Although much has changed in the United States since the eighteenth century, our framework for gun laws still largely relies on the Second Amendment and the patterns that emerged in the colonial era. America has long been a heavily armed, and racially divided, society, yet few citizens understand either why militias appealed to the Founding Fathers or the role that militias played in North American rebellions, in which they often functioned as repressive--and racist--domestic forces.
Armed Citizens: The Road from Ancient Rome to the Second Amendment (U Virginia Press, 2020) begins and ends with the statement that the Second Amendment no longer makes sense. Noah Shusterman then sets about proving this point with a chronological journey to the Second Amendment. While that might seem a clear and straight-froward path, it starts in an unexpected place and time: Italy over 2,000 years ago with stops in France and England, but it gets to what will become the United States of America. In many ways this is an Atlantic history of the Second Amendment. Armed Citizens works in several different genres of history, including intellectual and political. The book also engages the history of race, racism, and white supremacy.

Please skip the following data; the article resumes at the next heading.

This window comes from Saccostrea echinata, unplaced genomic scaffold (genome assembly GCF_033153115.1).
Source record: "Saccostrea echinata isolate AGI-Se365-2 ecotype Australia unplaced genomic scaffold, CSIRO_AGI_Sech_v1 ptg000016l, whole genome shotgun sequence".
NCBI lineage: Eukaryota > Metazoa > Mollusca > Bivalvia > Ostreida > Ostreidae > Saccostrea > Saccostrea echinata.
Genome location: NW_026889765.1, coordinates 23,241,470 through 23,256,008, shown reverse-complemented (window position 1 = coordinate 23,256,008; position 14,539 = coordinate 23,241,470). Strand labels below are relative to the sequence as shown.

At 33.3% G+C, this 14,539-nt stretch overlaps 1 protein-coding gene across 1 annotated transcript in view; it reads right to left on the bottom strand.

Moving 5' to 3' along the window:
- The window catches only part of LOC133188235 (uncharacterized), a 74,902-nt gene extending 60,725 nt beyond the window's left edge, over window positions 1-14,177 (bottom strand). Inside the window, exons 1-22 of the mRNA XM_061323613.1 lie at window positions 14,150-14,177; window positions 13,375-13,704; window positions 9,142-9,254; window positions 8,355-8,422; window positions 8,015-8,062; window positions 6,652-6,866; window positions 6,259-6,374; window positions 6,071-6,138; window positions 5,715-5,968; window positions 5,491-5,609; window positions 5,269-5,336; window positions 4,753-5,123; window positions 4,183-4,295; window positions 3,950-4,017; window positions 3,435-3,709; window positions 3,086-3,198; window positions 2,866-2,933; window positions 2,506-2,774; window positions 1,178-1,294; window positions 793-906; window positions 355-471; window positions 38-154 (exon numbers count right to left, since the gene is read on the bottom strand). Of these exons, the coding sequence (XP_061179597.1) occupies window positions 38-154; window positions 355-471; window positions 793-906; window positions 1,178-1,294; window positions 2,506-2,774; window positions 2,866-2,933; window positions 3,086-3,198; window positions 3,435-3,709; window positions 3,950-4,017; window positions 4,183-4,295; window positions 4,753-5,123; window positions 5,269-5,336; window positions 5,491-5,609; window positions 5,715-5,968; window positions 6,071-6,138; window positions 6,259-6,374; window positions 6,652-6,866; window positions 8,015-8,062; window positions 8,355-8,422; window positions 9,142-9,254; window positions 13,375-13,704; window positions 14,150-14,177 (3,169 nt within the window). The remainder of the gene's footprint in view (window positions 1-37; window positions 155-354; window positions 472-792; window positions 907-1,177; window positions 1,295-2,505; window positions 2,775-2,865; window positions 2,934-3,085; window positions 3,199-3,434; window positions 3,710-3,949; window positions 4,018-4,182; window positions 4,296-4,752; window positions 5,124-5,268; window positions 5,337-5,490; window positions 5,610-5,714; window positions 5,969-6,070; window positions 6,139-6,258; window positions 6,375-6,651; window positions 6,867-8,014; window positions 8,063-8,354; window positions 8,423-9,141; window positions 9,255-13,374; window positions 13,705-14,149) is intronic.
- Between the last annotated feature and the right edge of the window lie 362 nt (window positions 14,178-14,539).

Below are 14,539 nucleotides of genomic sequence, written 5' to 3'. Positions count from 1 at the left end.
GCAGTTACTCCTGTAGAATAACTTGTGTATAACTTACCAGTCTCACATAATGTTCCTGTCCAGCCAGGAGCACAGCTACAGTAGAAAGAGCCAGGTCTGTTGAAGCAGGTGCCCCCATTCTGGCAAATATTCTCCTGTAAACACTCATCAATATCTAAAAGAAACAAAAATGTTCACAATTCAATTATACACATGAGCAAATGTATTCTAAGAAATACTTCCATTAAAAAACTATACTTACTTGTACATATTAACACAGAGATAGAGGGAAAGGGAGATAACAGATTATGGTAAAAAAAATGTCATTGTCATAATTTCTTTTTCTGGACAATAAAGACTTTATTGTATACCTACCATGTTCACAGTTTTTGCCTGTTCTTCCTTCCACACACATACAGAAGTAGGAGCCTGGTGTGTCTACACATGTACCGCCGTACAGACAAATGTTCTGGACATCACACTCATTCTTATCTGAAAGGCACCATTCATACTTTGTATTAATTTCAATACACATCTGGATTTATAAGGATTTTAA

Michael G. Vann is a professor of world history at California State University, Sacramento. A specialist in imperialism and the Cold War in Southeast Asia, he is the author of The Great Hanoi Rat Hunt: Empires, Disease, and Modernity in French Colonial Vietnam (Oxford University Press, 2018). When he’s not reading or talking about new books with smart people, Mike can be found surfing in Santa Cruz, California.